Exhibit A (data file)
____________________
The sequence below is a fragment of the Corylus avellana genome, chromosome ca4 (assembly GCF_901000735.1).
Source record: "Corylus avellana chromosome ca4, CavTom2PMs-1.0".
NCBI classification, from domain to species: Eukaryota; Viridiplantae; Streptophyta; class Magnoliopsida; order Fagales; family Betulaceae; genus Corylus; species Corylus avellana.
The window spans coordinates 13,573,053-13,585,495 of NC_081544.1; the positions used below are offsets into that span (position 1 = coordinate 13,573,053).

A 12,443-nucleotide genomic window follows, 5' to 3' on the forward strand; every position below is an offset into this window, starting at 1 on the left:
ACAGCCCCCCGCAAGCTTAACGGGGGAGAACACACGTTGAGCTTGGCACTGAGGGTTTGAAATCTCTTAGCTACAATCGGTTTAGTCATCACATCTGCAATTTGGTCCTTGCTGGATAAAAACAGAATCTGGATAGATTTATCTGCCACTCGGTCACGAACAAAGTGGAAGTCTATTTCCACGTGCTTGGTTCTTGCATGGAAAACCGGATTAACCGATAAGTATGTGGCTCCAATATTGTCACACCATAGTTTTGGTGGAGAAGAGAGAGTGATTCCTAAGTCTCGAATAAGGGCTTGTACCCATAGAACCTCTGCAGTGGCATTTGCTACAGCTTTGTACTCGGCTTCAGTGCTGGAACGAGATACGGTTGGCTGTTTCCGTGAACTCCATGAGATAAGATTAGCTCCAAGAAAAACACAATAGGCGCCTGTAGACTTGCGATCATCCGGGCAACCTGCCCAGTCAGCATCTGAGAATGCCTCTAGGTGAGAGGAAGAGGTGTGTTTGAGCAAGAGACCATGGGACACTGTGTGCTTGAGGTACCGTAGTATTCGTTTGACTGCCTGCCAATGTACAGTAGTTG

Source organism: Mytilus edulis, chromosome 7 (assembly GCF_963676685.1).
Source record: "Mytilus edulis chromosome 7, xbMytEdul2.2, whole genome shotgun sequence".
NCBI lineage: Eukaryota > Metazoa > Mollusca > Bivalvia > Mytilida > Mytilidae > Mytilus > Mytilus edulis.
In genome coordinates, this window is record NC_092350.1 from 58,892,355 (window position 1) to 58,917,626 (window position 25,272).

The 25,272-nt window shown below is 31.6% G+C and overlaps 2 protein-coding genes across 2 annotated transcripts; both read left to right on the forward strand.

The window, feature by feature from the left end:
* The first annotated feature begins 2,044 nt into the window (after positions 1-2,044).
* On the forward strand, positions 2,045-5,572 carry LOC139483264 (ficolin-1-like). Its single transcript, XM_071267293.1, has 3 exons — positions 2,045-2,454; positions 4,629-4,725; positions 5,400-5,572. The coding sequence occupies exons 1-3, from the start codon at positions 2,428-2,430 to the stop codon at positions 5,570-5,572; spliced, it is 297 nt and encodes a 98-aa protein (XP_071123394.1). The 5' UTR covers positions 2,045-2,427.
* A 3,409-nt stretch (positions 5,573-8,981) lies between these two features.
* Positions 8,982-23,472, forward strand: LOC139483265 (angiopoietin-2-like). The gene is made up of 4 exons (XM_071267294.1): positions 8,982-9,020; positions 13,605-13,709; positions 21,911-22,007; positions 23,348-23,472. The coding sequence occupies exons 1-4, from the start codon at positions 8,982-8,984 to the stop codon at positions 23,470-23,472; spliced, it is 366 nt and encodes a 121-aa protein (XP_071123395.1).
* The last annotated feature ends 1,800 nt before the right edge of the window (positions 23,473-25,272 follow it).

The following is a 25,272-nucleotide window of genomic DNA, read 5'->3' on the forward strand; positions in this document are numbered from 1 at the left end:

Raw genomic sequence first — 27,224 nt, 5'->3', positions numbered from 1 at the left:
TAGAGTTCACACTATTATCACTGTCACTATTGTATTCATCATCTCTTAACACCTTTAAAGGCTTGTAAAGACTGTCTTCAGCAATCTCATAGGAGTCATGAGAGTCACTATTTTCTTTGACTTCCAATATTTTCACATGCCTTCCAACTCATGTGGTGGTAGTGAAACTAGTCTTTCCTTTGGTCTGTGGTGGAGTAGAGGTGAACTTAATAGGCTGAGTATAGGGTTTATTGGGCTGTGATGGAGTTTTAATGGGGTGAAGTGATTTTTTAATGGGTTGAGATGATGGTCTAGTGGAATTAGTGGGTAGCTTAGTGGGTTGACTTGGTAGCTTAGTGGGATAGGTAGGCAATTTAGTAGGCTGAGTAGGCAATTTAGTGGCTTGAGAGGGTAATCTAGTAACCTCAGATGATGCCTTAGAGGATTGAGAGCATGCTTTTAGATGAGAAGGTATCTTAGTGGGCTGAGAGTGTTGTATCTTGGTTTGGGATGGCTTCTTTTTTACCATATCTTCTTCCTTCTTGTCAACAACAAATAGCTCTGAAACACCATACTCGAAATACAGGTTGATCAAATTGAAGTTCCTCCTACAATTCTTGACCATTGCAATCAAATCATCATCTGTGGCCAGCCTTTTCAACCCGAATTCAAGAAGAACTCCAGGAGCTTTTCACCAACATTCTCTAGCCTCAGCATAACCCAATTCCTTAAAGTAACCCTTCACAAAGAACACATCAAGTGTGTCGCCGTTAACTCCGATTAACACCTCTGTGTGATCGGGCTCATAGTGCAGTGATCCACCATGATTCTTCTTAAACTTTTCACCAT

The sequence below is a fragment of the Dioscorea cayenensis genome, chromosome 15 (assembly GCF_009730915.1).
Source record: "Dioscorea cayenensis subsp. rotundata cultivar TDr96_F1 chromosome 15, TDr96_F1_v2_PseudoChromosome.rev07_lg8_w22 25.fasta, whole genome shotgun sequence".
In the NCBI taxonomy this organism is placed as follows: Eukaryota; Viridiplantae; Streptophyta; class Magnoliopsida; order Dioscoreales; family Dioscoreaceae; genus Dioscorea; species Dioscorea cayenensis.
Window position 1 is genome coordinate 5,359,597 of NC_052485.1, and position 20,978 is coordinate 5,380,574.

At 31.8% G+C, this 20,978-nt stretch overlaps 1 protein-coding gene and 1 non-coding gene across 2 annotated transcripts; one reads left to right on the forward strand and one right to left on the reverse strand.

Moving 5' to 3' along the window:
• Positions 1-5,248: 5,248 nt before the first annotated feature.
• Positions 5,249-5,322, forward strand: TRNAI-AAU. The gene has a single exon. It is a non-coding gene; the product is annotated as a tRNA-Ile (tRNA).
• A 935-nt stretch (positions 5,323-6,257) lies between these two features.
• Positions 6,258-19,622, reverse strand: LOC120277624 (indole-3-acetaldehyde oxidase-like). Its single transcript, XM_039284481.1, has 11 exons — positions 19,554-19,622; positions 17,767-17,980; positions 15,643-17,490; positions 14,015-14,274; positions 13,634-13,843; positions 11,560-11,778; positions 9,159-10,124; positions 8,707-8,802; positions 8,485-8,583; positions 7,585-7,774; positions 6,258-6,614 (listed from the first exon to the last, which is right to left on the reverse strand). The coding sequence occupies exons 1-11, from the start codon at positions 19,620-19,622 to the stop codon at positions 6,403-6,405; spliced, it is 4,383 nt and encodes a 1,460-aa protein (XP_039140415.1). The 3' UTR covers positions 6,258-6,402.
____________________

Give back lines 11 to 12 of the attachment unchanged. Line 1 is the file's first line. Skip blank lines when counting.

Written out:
The 25,272-nt window shown below is 31.6% G+C and overlaps 2 protein-coding genes across 2 annotated transcripts; both read left to right on the forward strand.

The window, feature by feature from the left end: